We think it’s interesting that George, Aunt Julie, and Thea are all blondes, whereas Brack, Hedda, and Eilert are brunettes. It’s almost as if some sort of grouping were going on! The latter are smart, quick, rebellious, jaded, aware, come from aristocratic families, and hardly satisfied with the status quo. The former are middle-class (remember that Mrs. Elvsted came to her current home as a governess originally), slower, more naïve, and end up getting played by the other camp.
The characters can be grouped by complexion. The bourgeois Thea, Miss Tesman, and George are all fair. The aristocratic Hedda, Brack, and Løvborg all have darker coloring. Their coloring visually distinguishes the two groups, as do the values and social class they share. Diana has red hair.
In his introduction to Four Major Plays, translator Rolf Fjelde discusses the importance of props throughout the corpus of Ibsen’s work. Characters often have a single, defining prop, one that follows them through the course of the play and in some way comments on or reinforces what we know about their character. While Fjelde discusses the idea generally, we can apply this to Hedda more specifically. The most obvious prop is Hedda’s pair of pistols, which we discuss further in "Symbols, Imagery, Allegory." They define her as a violent, masculine, dangerous woman. Eilert’s single prop is his manuscript – it ties him to Mrs. Elvsted and paints him as a successful scholar. George Tesman always carries around books and notes; he rearranges other people’s information without being able to produce much of it on his own. Aunt Julie enters the stage for the first time carrying what Hedda will later consider a bourgeoisie hat and parasol; she is middle-class and unable to please Hedda, despite putting herself out in an attempt to do so.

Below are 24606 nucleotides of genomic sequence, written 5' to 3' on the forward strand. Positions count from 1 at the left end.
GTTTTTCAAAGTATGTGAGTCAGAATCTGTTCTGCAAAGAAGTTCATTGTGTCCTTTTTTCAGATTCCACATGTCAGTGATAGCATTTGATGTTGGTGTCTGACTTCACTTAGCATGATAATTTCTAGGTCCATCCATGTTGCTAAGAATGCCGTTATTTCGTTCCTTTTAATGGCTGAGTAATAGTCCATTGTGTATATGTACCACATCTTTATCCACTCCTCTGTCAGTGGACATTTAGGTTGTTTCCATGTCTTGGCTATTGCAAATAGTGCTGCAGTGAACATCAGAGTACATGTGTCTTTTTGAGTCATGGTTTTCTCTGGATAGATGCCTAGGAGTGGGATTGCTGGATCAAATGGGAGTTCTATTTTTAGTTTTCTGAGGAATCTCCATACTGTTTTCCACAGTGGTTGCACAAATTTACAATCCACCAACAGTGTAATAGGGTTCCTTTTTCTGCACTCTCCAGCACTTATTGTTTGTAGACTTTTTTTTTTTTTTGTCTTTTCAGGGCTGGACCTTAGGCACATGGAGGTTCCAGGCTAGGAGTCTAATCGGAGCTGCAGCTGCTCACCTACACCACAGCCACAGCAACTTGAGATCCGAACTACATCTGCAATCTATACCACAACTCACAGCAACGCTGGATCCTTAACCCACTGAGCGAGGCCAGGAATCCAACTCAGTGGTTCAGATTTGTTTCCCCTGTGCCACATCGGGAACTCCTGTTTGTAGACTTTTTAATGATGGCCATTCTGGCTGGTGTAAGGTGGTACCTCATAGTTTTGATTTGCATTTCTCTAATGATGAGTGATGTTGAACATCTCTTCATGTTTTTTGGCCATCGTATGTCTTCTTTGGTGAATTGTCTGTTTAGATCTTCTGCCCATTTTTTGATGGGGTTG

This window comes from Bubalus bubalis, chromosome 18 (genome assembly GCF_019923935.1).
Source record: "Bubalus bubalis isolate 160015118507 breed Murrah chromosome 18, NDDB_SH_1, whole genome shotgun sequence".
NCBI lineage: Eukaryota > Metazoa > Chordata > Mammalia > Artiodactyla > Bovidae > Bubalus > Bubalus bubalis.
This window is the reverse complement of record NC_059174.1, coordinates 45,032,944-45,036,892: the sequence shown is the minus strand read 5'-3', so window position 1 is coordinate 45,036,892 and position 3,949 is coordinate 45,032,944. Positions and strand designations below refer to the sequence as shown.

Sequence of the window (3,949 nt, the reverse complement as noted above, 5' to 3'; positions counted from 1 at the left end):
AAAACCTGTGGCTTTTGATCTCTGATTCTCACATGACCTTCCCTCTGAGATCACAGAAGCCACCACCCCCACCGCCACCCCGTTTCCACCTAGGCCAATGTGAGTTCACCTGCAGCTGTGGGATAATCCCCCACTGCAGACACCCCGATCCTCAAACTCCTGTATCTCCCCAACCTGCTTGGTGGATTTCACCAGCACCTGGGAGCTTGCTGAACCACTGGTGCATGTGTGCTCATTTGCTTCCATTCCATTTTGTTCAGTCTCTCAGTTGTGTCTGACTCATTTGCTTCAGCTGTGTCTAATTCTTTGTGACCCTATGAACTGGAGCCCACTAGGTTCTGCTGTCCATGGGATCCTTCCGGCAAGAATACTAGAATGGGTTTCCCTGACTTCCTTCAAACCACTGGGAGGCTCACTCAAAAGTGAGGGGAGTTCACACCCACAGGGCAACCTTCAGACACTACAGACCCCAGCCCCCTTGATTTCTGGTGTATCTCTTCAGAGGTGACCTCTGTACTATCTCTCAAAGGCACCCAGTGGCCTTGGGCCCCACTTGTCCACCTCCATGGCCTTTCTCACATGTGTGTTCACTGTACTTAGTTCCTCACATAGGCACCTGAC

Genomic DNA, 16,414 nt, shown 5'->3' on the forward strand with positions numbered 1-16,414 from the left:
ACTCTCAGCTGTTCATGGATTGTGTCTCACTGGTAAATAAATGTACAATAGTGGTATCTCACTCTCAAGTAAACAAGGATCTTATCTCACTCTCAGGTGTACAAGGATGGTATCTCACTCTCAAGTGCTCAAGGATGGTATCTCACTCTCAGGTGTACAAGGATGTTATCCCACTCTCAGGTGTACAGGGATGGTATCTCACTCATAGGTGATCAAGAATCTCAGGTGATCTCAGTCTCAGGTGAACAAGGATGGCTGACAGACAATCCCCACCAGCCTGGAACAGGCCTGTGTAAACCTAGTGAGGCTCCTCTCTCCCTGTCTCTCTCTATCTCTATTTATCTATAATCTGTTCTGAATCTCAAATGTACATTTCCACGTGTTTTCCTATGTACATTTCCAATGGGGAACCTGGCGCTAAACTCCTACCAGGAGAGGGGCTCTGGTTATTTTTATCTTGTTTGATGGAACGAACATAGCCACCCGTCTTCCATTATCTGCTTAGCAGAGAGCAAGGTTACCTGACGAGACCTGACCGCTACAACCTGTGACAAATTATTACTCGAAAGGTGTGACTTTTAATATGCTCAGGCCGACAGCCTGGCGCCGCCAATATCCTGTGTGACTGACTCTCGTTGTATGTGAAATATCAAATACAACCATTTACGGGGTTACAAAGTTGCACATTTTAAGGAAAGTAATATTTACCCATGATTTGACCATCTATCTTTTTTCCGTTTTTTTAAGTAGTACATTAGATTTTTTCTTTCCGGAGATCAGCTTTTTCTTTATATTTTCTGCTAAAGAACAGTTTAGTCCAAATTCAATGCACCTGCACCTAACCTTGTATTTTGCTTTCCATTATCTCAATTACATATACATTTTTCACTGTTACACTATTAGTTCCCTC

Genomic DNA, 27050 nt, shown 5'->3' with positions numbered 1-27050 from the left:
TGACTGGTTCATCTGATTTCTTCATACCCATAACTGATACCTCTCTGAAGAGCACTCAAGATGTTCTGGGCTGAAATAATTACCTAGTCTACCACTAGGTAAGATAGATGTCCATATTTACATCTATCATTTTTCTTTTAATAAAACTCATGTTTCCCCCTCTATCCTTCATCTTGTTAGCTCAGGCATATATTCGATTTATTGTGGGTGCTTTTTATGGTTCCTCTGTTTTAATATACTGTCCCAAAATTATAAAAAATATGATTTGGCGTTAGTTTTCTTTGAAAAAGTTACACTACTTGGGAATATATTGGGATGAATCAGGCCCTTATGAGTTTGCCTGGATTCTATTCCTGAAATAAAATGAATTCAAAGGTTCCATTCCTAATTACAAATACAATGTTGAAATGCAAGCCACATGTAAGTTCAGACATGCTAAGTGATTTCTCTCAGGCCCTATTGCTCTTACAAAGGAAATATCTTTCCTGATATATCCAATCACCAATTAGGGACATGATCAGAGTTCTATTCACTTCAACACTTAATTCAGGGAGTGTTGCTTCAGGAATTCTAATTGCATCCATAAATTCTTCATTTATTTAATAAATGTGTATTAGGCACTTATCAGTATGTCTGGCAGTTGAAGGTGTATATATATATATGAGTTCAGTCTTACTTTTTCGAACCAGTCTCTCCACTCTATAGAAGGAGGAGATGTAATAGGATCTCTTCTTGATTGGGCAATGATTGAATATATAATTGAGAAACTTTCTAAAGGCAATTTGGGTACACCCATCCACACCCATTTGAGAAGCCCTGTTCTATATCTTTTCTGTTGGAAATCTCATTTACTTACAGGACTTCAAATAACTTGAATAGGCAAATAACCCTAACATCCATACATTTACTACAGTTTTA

Check out the stage directions for Hedda, particularly when she’s interacting with Mrs. Elvsted. Notice how she’s a little bit violent? In Act I, she physically sits Mrs. Elvsted down on the sofa before settling beside her. Later, she "forces [her] down into the armchair." At the end of Act II, she leans in threateningly close to Mrs. Elvsted while promising to burn off her hair. She then "drags Mrs. Elvsted, almost by force, toward the doorway." All of these actions illustrate that Hedda is forceful and violent, and that Thea, by contrast, is passive, weak, and often the victim.
Because he’s a big bore, George Tesman uses the same words over and over. In case you didn’t notice, Hedda mocks him in Act IV by repeating his two catch phrases, the little "Uh?" at the end of passages and the "Imagine that!" that he just can’t seem to get enough of. (In some translations, these appear as "Eh?" and "Fancy that!") Hedda also makes fun of his word choice when he gets the news of his dying aunt and declares he’ll just "hop" right over there. She mocks the turn of phrase, asking if he’s really going to "hop."
Compare George’s ineloquence to Hedda’s formality of language, and in particular to her scathingly witty banters with Judge Brack. Double, even triple entendres abound, their exchanges are full of subtext, and neither of them ever skips a beat. Brack can keep up with Hedda intellectually; George can not. This goes some way in explaining why George is so inadequate for her as a husband.